Nantasket Center for the Arts
Hull Artists Awarded State Grant for Feasibility Study to Develop the Nantasket Center for the Arts
Hull Artists has been awarded a $22,000 matching grant from the Mass Cultural Council Cultural Facilities Fund to support a feasibility study to develop the vacant police barracks located at 213 Nantasket Avenue into the Nantasket Center for the Arts. The facility, built in the 1930’s, served as a police station for the State Police and then the DCR Police until 1992 and has been vacant since. The building is currently owned by the Commonwealth of Massachusetts and maintained through the DCR.
The grant will help fund a study to determine the feasibility of renovating the building for the purpose of creating a community arts center and to determine the efficacy and sustainability of developing such a center in Hull. The plan for the center will be to provide a wide range of arts programming and services including: classroom space providing a full range of art and performance classes for adults, teens and children; an after-school arts and culture program for area youth; workspace for artists; retail gallery space displaying the work of local artists; and community meeting space.
The grant requires Hull Artists to raise a 100% match, within one year, to cover the full cost of the feasibility study, estimated to be $44,000. Hull Artists has been working with Fort Point Consulting, a professional consulting group that specializes in arts organizations and the repurposing of vacant structures, to complete the feasibility study and to develop the concept of a center for the arts.
Planning is the first logical step before moving forward on a project of this nature. The feasibility study will inform how the project will move forward including how the building can be renovated, the types of programming and community spaces that would be feasible in the building and the resources necessary to develop programming suited to the facility and ongoing maintenance.
Bart Blumberg, President of Hull Artists stated “It is widely recognized that art and cultural programs also serve as economic generators for a community. The art gallery will offer an outlet for artists to display and sell their work. When a piece of art is sold, the funds received by the artists tend to stay local. “
Irwin Nesoff, a member of the board of Hull Artists stated, “while Hull is a seasonal tourist destination a vibrant art and cultural space in this gateway location can serve to draw people to the community in the off season.” He continued, “a regional center for the arts can provide an important anchor for the town, drawing people from across the region increasing tourism and economic development. Currently, a vacant building does none of this.”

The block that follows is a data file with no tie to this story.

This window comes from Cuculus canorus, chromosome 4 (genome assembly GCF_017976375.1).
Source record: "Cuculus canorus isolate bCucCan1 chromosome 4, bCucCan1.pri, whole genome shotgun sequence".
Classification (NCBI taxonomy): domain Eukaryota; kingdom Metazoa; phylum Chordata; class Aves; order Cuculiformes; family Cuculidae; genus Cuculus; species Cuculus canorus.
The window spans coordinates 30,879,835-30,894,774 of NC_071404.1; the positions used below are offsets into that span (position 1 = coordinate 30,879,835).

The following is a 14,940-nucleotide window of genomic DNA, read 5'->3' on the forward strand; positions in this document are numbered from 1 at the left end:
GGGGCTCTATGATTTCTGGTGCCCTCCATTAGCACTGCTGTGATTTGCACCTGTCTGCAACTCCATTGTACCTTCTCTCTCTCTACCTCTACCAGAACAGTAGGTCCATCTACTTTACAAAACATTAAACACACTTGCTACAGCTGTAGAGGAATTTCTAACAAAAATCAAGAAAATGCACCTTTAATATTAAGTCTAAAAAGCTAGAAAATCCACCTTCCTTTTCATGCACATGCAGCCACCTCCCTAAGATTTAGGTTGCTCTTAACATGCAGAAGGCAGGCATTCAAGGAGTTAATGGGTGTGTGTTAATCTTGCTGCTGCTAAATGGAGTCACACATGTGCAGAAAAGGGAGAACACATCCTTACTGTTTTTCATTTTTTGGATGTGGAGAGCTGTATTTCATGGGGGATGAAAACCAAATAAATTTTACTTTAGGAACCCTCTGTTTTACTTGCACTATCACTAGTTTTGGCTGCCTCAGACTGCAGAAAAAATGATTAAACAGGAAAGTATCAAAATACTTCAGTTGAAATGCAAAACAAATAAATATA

The Community Development Plan completed by the Cecil Group for the Town of Hull proposes a “Cultural Neighborhood” designation for the section of Town where the proposed Nantasket Center for the Arts will be located. The report states that the former DCR properties located in this Cultural Neighborhood (including the former police station that is the subject of this proposal) are “prime to contribute to the economic growth of the Town.”
The Hull 2000, Open Space and Recreation Plan Update, a study commissioned by the Town stresses the importance of addressing the recreation and cultural needs of the community. During the visioning process, citizens identified a need for an indoor community center that would include high priority needs such as educational, cultural and recreational activities. The report concluded that “the recreation needs of Hull’s residents are paramount in maintaining the local quality of life. A community center should be created as a central meeting place for the Town and provide recreational, cultural and educational opportunities year-round for both adults and youth… Visitors and recreational and cultural activities that attract them are a major contributor to the Town’s tax base.”